'If I don't strive to improve on fifth what is the point?', says Alan Pardew

After a tough start to 2014, Alan Pardew has come out fighting. Stuart Rayner on the power of positive thinking

Newcastle boss Alan Pardew
Newcastle boss Alan Pardew

February 1 was supposed to be the end of Newcastle United’s season.

In a congested Premier League table they appear the only team with nothing to play for – safe from relegation but adrift of the European places. Southampton are at least in the FA Cup.

A dismal transfer window suggested the Magpies have neither the ambition nor the resources to make up the seven points to sixth and, probably, the Europa League qualification they are lukewarm towards.

Alan Pardew is having none of it.

He has no choice. After all that has gone on around St James’ Park these past few weeks, waving the white flag would be tantamount to writing his resignation letter as Newcastle manager. Positivity is in desperately short supply and it is his job to set the ball rolling.

Taking on a full-strength Chelsea – on a high after restating their title credentials with the first victory at Manchester City by an English club this season – at Stamford Bridge without Loic Remy, Yoan Gouffran, Fabricio Coloccini, Cheick Tiote and the departed Yohan Cabaye will be a tall order, but Newcastle have defied the odds before this season.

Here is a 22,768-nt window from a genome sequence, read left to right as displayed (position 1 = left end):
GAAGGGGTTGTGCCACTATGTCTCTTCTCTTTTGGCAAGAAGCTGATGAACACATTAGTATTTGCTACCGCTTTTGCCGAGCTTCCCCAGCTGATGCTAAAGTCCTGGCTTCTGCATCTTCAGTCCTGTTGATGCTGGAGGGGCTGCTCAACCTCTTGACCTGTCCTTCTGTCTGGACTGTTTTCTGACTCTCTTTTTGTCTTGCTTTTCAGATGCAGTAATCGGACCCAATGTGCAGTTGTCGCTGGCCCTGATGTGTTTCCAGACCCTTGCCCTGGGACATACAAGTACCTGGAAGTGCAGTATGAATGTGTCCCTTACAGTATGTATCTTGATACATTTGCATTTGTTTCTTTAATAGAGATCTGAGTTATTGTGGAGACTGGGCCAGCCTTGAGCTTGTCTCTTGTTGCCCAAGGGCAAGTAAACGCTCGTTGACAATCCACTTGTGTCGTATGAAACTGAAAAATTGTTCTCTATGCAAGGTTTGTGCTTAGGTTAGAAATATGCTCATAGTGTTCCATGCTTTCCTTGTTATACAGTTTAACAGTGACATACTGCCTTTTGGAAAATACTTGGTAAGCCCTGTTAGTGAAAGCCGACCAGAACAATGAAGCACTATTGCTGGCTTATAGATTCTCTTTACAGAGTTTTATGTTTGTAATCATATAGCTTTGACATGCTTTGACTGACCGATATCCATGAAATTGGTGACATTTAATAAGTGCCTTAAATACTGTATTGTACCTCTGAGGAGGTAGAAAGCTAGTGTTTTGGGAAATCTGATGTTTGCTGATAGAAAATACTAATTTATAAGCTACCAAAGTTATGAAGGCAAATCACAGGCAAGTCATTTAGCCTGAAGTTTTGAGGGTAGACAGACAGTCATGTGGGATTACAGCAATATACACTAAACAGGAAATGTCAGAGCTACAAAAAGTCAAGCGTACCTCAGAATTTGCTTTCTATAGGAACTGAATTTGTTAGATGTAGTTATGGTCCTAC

Seven days after saying his team were where they should be on a pounds-for-points basis, Pardew is unwilling to settle for eighth.

“Well I’m not,” he insists. “The most important thing is I drive the team towards the best finish we can.

“The highest I have finished in the Premier League as manager is fifth, the highest as a player is third and if I don’t strive to improve on that, what is the point? So that is my goal.

”In the short-term, I have had to lift up this team and that has been a tough job. Really and truly, the important thing for me is Chelsea, it does need to be as simple as that when you are in the position we are in, losing to our rivals like we did.

“I do not know how many points we are behind (Manchester) United (three) but they still have thoughts on Europe so why shouldn’t we?”

Tyneside has been a pretty low place in 2014.

A feeble FA Cup exit at home to Cardiff City set the tone. The sale of Yohan Cabaye was half-expected, the departure of Joe Kinnear celebrated, but there was a cynical air of resignation about both.

The nay-sayers who predicted Cabaye would not be replaced in January were right, while critics of the regime viewed Kinnear as a puppet whose removal did not address the real problems.

A derby victory over Sunderland would have lifted the mood, defeat darkened it, but to be on the wrong end of such a comprehensive 3-0 reverse was soul-destroying.

The negative view is that, despite the league-table disparity, Sunderland are on the way up, Newcastle heading in the opposite direction.

The more positive perspective looks in isolation at the Magpies’ comfortable eighth position after a better-than-expected first half of the season. While Sunderland have a Wembley final to look forward to, the League Cup is still a long way off and the relegation zone alarmingly close.